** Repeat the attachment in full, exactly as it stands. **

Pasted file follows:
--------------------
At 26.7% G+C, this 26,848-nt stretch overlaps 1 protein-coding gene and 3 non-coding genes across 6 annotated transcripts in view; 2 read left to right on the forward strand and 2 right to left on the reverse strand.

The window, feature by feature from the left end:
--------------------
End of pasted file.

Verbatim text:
At 26.7% G+C, this 26,848-nt stretch overlaps 1 protein-coding gene and 3 non-coding genes across 6 annotated transcripts in view; 2 read left to right on the forward strand and 2 right to left on the reverse strand.

The window, feature by feature from the left end: